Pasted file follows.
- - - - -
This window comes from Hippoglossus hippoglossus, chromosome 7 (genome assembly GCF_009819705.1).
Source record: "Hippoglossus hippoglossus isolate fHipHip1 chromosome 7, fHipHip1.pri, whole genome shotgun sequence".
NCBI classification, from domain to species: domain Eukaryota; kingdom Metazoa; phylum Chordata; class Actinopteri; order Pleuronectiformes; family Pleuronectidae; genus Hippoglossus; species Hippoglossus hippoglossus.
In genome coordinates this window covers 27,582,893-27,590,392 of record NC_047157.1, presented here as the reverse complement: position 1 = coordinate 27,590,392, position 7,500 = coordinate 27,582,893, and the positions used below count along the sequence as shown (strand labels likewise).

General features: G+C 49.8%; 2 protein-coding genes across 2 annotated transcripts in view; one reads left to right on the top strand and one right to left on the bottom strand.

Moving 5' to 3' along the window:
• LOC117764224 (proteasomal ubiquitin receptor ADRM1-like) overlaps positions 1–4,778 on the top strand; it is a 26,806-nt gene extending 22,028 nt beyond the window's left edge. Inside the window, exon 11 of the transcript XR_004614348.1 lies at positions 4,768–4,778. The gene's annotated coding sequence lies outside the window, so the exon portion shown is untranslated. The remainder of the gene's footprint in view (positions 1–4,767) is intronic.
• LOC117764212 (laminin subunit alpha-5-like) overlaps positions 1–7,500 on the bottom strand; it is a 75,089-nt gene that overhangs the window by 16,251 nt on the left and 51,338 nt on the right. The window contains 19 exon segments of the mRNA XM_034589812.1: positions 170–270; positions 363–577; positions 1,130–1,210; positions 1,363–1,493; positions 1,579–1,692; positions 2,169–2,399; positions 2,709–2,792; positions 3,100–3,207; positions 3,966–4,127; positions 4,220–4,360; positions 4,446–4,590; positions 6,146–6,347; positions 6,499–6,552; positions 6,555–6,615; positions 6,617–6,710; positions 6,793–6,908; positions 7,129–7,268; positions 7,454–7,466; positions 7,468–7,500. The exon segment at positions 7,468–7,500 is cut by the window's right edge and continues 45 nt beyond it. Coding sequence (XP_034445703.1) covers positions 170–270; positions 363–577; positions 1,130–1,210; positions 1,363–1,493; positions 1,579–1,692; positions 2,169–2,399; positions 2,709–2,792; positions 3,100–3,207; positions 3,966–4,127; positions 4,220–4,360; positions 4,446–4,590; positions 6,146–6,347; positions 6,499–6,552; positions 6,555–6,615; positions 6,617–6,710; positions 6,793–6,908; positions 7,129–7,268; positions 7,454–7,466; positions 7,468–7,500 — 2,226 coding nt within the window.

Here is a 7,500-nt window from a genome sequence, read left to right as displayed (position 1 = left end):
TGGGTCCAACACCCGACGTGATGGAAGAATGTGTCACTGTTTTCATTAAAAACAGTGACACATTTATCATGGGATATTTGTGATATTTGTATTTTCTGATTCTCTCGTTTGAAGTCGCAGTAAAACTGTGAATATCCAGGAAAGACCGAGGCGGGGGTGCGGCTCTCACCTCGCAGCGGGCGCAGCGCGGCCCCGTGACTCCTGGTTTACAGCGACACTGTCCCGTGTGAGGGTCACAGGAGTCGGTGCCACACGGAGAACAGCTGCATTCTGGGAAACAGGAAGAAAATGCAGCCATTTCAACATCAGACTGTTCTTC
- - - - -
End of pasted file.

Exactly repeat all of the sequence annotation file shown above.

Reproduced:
This window comes from Hippoglossus hippoglossus, chromosome 7 (genome assembly GCF_009819705.1).
Source record: "Hippoglossus hippoglossus isolate fHipHip1 chromosome 7, fHipHip1.pri, whole genome shotgun sequence".
NCBI classification, from domain to species: domain Eukaryota; kingdom Metazoa; phylum Chordata; class Actinopteri; order Pleuronectiformes; family Pleuronectidae; genus Hippoglossus; species Hippoglossus hippoglossus.
In genome coordinates this window covers 27,582,893-27,590,392 of record NC_047157.1, presented here as the reverse complement: position 1 = coordinate 27,590,392, position 7,500 = coordinate 27,582,893, and the positions used below count along the sequence as shown (strand labels likewise).

General features: G+C 49.8%; 2 protein-coding genes across 2 annotated transcripts in view; one reads left to right on the top strand and one right to left on the bottom strand.

Moving 5' to 3' along the window:
• LOC117764224 (proteasomal ubiquitin receptor ADRM1-like) overlaps positions 1–4,778 on the top strand; it is a 26,806-nt gene extending 22,028 nt beyond the window's left edge. Inside the window, exon 11 of the transcript XR_004614348.1 lies at positions 4,768–4,778. The gene's annotated coding sequence lies outside the window, so the exon portion shown is untranslated. The remainder of the gene's footprint in view (positions 1–4,767) is intronic.
• LOC117764212 (laminin subunit alpha-5-like) overlaps positions 1–7,500 on the bottom strand; it is a 75,089-nt gene that overhangs the window by 16,251 nt on the left and 51,338 nt on the right. The window contains 19 exon segments of the mRNA XM_034589812.1: positions 170–270; positions 363–577; positions 1,130–1,210; positions 1,363–1,493; positions 1,579–1,692; positions 2,169–2,399; positions 2,709–2,792; positions 3,100–3,207; positions 3,966–4,127; positions 4,220–4,360; positions 4,446–4,590; positions 6,146–6,347; positions 6,499–6,552; positions 6,555–6,615; positions 6,617–6,710; positions 6,793–6,908; positions 7,129–7,268; positions 7,454–7,466; positions 7,468–7,500. The exon segment at positions 7,468–7,500 is cut by the window's right edge and continues 45 nt beyond it. Coding sequence (XP_034445703.1) covers positions 170–270; positions 363–577; positions 1,130–1,210; positions 1,363–1,493; positions 1,579–1,692; positions 2,169–2,399; positions 2,709–2,792; positions 3,100–3,207; positions 3,966–4,127; positions 4,220–4,360; positions 4,446–4,590; positions 6,146–6,347; positions 6,499–6,552; positions 6,555–6,615; positions 6,617–6,710; positions 6,793–6,908; positions 7,129–7,268; positions 7,454–7,466; positions 7,468–7,500 — 2,226 coding nt within the window.

Here is a 7,500-nt window from a genome sequence, read left to right as displayed (position 1 = left end):
TGGGTCCAACACCCGACGTGATGGAAGAATGTGTCACTGTTTTCATTAAAAACAGTGACACATTTATCATGGGATATTTGTGATATTTGTATTTTCTGATTCTCTCGTTTGAAGTCGCAGTAAAACTGTGAATATCCAGGAAAGACCGAGGCGGGGGTGCGGCTCTCACCTCGCAGCGGGCGCAGCGCGGCCCCGTGACTCCTGGTTTACAGCGACACTGTCCCGTGTGAGGGTCACAGGAGTCGGTGCCACACGGAGAACAGCTGCATTCTGGGAAACAGGAAGAAAATGCAGCCATTTCAACATCAGACTGTTCTTC